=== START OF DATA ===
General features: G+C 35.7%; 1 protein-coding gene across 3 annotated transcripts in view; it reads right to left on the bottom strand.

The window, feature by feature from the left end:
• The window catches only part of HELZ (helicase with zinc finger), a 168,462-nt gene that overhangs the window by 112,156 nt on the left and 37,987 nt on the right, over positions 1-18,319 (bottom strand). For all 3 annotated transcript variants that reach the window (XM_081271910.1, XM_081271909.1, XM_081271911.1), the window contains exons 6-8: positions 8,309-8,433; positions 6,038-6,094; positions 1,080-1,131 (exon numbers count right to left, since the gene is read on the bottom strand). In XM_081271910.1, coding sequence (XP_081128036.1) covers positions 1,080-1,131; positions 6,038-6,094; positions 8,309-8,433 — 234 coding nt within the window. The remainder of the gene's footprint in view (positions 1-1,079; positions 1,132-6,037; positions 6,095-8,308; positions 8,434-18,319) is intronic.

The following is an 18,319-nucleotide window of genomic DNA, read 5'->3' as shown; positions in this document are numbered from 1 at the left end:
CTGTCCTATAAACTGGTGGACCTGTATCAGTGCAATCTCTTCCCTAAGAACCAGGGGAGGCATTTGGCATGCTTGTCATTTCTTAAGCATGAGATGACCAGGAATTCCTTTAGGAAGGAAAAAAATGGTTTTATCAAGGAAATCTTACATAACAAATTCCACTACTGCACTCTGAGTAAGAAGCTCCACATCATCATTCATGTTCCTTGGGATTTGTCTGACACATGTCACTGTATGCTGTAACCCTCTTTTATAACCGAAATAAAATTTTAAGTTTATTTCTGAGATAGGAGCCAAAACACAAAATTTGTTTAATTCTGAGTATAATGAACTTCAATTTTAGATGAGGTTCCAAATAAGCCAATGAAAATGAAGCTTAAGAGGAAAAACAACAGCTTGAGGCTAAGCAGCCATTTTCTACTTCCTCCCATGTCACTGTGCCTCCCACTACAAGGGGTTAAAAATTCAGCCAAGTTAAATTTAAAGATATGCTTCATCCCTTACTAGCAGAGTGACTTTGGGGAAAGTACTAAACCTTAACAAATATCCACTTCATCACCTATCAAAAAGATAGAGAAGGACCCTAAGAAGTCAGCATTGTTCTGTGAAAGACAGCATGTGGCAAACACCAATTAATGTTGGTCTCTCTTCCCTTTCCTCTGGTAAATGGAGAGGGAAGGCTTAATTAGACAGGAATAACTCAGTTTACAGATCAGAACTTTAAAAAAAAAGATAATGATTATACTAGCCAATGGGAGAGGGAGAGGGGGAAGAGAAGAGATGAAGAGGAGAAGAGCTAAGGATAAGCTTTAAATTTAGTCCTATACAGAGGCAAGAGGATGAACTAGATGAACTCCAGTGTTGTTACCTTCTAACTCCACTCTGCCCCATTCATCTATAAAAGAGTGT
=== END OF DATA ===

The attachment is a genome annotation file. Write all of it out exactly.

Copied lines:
General features: G+C 35.7%; 1 protein-coding gene across 3 annotated transcripts in view; it reads right to left on the bottom strand.

The window, feature by feature from the left end:
• The window catches only part of HELZ (helicase with zinc finger), a 168,462-nt gene that overhangs the window by 112,156 nt on the left and 37,987 nt on the right, over positions 1-18,319 (bottom strand). For all 3 annotated transcript variants that reach the window (XM_081271910.1, XM_081271909.1, XM_081271911.1), the window contains exons 6-8: positions 8,309-8,433; positions 6,038-6,094; positions 1,080-1,131 (exon numbers count right to left, since the gene is read on the bottom strand). In XM_081271910.1, coding sequence (XP_081128036.1) covers positions 1,080-1,131; positions 6,038-6,094; positions 8,309-8,433 — 234 coding nt within the window. The remainder of the gene's footprint in view (positions 1-1,079; positions 1,132-6,037; positions 6,095-8,308; positions 8,434-18,319) is intronic.

The following is an 18,319-nucleotide window of genomic DNA, read 5'->3' as shown; positions in this document are numbered from 1 at the left end:
CTGTCCTATAAACTGGTGGACCTGTATCAGTGCAATCTCTTCCCTAAGAACCAGGGGAGGCATTTGGCATGCTTGTCATTTCTTAAGCATGAGATGACCAGGAATTCCTTTAGGAAGGAAAAAAATGGTTTTATCAAGGAAATCTTACATAACAAATTCCACTACTGCACTCTGAGTAAGAAGCTCCACATCATCATTCATGTTCCTTGGGATTTGTCTGACACATGTCACTGTATGCTGTAACCCTCTTTTATAACCGAAATAAAATTTTAAGTTTATTTCTGAGATAGGAGCCAAAACACAAAATTTGTTTAATTCTGAGTATAATGAACTTCAATTTTAGATGAGGTTCCAAATAAGCCAATGAAAATGAAGCTTAAGAGGAAAAACAACAGCTTGAGGCTAAGCAGCCATTTTCTACTTCCTCCCATGTCACTGTGCCTCCCACTACAAGGGGTTAAAAATTCAGCCAAGTTAAATTTAAAGATATGCTTCATCCCTTACTAGCAGAGTGACTTTGGGGAAAGTACTAAACCTTAACAAATATCCACTTCATCACCTATCAAAAAGATAGAGAAGGACCCTAAGAAGTCAGCATTGTTCTGTGAAAGACAGCATGTGGCAAACACCAATTAATGTTGGTCTCTCTTCCCTTTCCTCTGGTAAATGGAGAGGGAAGGCTTAATTAGACAGGAATAACTCAGTTTACAGATCAGAACTTTAAAAAAAAAGATAATGATTATACTAGCCAATGGGAGAGGGAGAGGGGGAAGAGAAGAGATGAAGAGGAGAAGAGCTAAGGATAAGCTTTAAATTTAGTCCTATACAGAGGCAAGAGGATGAACTAGATGAACTCCAGTGTTGTTACCTTCTAACTCCACTCTGCCCCATTCATCTATAAAAGAGTGT